In an expedient manner, in this case, the current transformer in particular extends into the free space, since it takes up the most physical space owing to its coil structure. A dedicated current transformer is provided in the overload relay for each phase of the power supply system. These current transformers are thus arranged such that they are distributed, for example, in the two cutouts or in the interspace.

In an expedient manner, for a compact arrangement, the component, which extends into the free spaces, is arranged on the carrier on which the contactor and the power breaker are also mounted.

In a particularly expedient refinement, provision is made for the components of the overload relay to be arranged on a printed circuit board on the carrier. The printed circuit board is preferably at the same time fitted with bus electronics so that the switchgear unit is designed for connection to a bus system. By integrating the electronic overload relay on the printed circuit board, the space requirement is minimized in a particularly efficient manner, and the production costs are kept low. This is because the printed circuit board which is usually used for bus electronics nowadays needs only a few additional electronic functions for modern switchgear units. Owing to the high degree of automation in the production of printed circuit boards, this requires only a little additional complexity. However, considerable savings can be made since, on the one hand, the power breaker can be designed in a simplified fashion without the function of overload protection, and can be used in the standard way for a broad current range. At the same time, on the other hand, by integrating the electronic overload relay on the printed circuit board with the current transformers extending into the free spaces, a very small physical volume is achieved which also keeps the costs of installing the switchgear unit low.

Further scope of applicability of the present invention will become apparent from the detailed description given hereinafter. However, it should be understood that the detailed description and specific examples, while indicating exemplary embodiments of the present invention, are given by way of illustration only, since various changes and modifications within the spirit and scope of the invention will become apparent to those skilled in the art from this detailed description.

BRIEF DESCRIPTION OF THE DRAWINGS

The present invention will become more fully understood from the detailed description given hereinbelow and the accompanying drawing which IS given by way of illustration only, and thus are not limitative of the present invention, and wherein:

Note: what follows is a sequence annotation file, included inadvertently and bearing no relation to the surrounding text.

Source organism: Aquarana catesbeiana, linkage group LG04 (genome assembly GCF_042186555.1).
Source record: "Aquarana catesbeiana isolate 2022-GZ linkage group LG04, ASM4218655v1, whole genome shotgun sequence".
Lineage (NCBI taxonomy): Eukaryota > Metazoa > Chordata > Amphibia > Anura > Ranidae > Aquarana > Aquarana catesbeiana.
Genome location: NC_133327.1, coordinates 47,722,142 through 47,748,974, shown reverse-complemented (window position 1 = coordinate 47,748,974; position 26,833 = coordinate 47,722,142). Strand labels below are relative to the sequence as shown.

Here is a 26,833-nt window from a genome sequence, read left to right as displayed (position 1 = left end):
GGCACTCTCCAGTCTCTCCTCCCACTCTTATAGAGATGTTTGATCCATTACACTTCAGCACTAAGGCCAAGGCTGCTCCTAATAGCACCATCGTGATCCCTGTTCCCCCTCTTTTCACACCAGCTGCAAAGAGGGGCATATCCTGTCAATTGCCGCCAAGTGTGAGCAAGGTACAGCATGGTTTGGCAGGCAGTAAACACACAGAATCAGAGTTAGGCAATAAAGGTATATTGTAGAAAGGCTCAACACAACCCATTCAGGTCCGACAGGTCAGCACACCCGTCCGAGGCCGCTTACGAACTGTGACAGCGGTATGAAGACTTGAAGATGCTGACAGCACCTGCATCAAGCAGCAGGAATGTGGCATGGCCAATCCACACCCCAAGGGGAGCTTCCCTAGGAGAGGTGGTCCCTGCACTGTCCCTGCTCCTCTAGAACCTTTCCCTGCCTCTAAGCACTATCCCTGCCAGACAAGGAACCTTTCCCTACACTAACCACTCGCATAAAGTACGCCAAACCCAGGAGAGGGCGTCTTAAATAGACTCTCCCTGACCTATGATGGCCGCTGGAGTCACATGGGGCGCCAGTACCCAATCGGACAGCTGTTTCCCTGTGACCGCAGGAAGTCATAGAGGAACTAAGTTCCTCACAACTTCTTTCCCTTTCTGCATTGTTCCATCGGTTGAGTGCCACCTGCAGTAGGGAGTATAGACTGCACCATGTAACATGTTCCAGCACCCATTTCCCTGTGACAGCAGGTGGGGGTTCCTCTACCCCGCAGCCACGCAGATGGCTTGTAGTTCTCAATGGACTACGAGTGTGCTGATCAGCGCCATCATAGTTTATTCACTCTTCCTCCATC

The single FIGURE illustrates a simplified schematic and perspective illustration of a switchgear unit.

DETAILED DESCRIPTION OF THE EXEMPLARY EMBODIMENTS

The switchgear unit 2 has a contactor 4, in the form of a standard unit, as a switching unit for the function of switching during operation. Furthermore, a power breaker 6 is likewise provided as a standard unit for the function of short circuit protection. The contactor 4 and the power breaker 6 intended to be arranged on an approximately L-shaped carrier 8. The carrier 8 is usually intended to be snapped or pushed onto a top-hat rail in a switchgear cabinet.

A printed circuit board 10 is integrated in the base of the carrier 8 and is fitted with a number of electronic components 12 and contact-making devices 14. In particular, bus electronics are integrated on the printed circuit board 10 such that the switchgear unit 2 can be connected to a bus system. This bus system is, for example, a signal bus for transmitting signals and/or a power bus for supplying power to the switchgear unit 2.

The present invention also provides for the function of overload protection to be performed separately from the power breaker 6. For this purpose, the function of overload protection is performed by an electronic overload relay which has, in particular, a current transformer 16 for each phase conductor of the power supply system. Associated with the electronic overload relay are, furthermore, some of the components 12 arranged on the printed circuit board 10. The current transformer 16 is in the form of a current measuring coil and serves the purpose of detecting the magnetic field induced by the phase conductor through which current is flowing. The respective current levels are determined from the signals from the current transformer 16 by means of the components 12.